The article is “Children’s Daily Negative Affect Patterns and Food Consumption on Weekends: An Ecological Momentary Assessment Study,” by Christine H. Naya, MPH; Daniel Chu, PhD; Wei-Lin Wang, PhD; Michele Nicolo, PhD; Genevieve F. Dunton, MPH, PhD; and Tyler B. Mason, PhD (https://doi.org/10.1016/j.jneb.2022.02.007). It appears in the Journal of Nutrition Education and Behavior, volume 54, issue 7 (July 2022), published by Elsevier.
It is openly available at https://www.jneb.org/article/S1499-4046(22)00046-X/fulltext
Study Links Insulin Resistance, Advanced Cell Aging with Childhood Poverty
July 25, 2022, University of Illinois
Black adolescents who lived in poverty and were less optimistic about the future showed accelerated aging in their immune cells and were more likely to have elevated insulin resistance at ages 25-29, researchers found.
Allen W. Barton, a professor of human development and family studies at the University of Illinois Urbana-Champaign is the first author of the study, which tracked the health of 342 African Americans for 20 years, from adolescence to their mid- to late twenties. The researchers’ goal was to explore links between the individuals’ childhood social environment and insulin resistance, a precursor to diabetes where cells don’t respond well to insulin or use blood glucose for energy.
The participants lived in rural Georgia, a region with one of the highest poverty rates and shortest life expectancies in the U.S.
“Once we found some compelling evidence that family poverty during childhood was associated with participants’ insulin resistance in their late 20s, we looked at immune cell aging as a possible mediator, something that transmits the effect,” Barton said. “And we found support for that. Immune cell aging was a pathway, a mechanism through which poverty was associated with insulin resistance.”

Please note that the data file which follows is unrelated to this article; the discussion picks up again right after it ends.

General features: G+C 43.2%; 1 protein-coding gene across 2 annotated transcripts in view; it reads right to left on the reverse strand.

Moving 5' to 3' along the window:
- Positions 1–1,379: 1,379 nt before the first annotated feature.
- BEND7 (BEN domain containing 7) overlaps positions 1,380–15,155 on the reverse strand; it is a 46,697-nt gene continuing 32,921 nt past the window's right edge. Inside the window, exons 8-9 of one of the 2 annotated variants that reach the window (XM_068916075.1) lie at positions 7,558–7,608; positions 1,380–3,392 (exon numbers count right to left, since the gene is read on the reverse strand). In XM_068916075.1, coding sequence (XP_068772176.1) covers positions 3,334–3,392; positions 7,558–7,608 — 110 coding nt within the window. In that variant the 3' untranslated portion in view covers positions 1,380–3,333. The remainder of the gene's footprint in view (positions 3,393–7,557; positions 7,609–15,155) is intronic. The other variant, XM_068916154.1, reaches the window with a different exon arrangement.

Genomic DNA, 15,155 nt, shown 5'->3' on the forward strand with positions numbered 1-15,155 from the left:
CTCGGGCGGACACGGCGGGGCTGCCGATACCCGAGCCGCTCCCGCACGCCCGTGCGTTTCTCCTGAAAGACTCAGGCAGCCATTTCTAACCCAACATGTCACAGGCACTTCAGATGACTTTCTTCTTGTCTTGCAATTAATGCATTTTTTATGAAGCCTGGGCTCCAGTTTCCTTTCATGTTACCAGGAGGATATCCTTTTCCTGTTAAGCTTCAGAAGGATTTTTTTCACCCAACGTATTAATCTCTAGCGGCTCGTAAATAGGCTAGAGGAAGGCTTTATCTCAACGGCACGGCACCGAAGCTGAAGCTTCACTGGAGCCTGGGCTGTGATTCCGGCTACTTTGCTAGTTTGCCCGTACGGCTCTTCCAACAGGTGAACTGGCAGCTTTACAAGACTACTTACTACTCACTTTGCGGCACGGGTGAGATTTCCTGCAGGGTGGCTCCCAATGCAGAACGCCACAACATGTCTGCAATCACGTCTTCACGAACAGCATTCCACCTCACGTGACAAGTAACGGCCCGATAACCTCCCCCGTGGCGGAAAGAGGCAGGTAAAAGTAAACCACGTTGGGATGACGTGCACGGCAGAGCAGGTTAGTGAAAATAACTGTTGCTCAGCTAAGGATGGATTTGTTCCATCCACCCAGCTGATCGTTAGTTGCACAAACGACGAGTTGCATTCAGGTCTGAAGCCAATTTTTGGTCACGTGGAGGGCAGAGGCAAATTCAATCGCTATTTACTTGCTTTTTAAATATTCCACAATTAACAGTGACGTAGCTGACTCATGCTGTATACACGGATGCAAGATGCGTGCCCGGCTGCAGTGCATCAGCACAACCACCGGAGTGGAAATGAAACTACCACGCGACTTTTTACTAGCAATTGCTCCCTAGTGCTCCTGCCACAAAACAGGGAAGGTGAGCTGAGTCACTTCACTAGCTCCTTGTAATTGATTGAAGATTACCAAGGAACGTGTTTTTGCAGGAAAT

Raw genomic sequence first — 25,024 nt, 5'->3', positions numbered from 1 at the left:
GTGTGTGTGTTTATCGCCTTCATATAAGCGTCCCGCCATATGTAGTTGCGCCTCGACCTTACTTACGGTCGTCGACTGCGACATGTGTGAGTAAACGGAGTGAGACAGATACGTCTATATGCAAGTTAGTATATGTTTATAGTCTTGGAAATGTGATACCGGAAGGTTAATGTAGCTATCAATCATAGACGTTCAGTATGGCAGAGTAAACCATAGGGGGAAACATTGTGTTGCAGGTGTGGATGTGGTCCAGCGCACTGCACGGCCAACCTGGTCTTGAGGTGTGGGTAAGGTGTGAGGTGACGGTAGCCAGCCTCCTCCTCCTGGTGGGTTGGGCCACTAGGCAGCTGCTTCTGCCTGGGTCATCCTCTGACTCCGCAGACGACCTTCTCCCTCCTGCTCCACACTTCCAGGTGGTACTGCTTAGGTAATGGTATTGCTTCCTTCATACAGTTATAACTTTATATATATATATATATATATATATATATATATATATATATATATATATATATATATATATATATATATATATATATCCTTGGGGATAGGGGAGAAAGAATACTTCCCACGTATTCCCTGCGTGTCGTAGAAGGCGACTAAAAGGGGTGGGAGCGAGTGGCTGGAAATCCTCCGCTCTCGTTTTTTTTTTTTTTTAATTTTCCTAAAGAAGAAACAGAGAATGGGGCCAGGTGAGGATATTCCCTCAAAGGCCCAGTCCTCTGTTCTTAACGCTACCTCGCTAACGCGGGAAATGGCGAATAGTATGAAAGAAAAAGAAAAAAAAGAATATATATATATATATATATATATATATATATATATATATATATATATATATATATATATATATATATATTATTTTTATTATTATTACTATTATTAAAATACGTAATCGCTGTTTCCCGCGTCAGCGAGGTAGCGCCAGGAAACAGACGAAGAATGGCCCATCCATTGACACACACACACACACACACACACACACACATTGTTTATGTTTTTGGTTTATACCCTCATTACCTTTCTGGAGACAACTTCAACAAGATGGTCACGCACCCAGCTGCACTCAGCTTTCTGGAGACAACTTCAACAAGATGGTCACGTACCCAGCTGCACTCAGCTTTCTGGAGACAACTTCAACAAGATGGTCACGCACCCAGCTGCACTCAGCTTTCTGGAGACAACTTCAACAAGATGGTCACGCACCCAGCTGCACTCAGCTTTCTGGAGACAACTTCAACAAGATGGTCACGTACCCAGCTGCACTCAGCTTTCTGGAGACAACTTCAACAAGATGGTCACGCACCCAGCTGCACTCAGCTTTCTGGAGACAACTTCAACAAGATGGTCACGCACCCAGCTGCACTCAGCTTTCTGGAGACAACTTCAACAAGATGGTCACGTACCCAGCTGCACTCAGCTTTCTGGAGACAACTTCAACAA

Published in the journal Child Development, the findings support the hypothesis that chronic diseases such as diabetes and metabolic syndrome that occur at significantly higher rates among Black adults and low-income populations may partially originate with experiences much earlier in life – even during childhood – and that such disadvantages can influence individuals’ cognition and physiology.
“Understanding these health disparities associated with race and socioeconomic status really requires a developmental perspective, but prospective research with these populations is sparse,” Barton said.
“In addition to focusing on contemporaneous stressors – such as their socioeconomic status in adulthood, where they currently live and their access to health care – prospective studies like this that follow participants into adulthood are important to explore developmental pathways originating in childhood to see associations between individuals’ early social environment and their subsequent health outcomes as adults,” he said.
Recent research cited in the current study also indicates that type 2 diabetes and other diseases are affecting certain populations – especially Blacks – at much younger ages.
Data used in the new study were drawn from the Strong African American Families Healthy Adult Project, also called SHAPE, that enrolled 667 Black fifth-grade students and their caregivers. SHAPE began collecting data in 2001.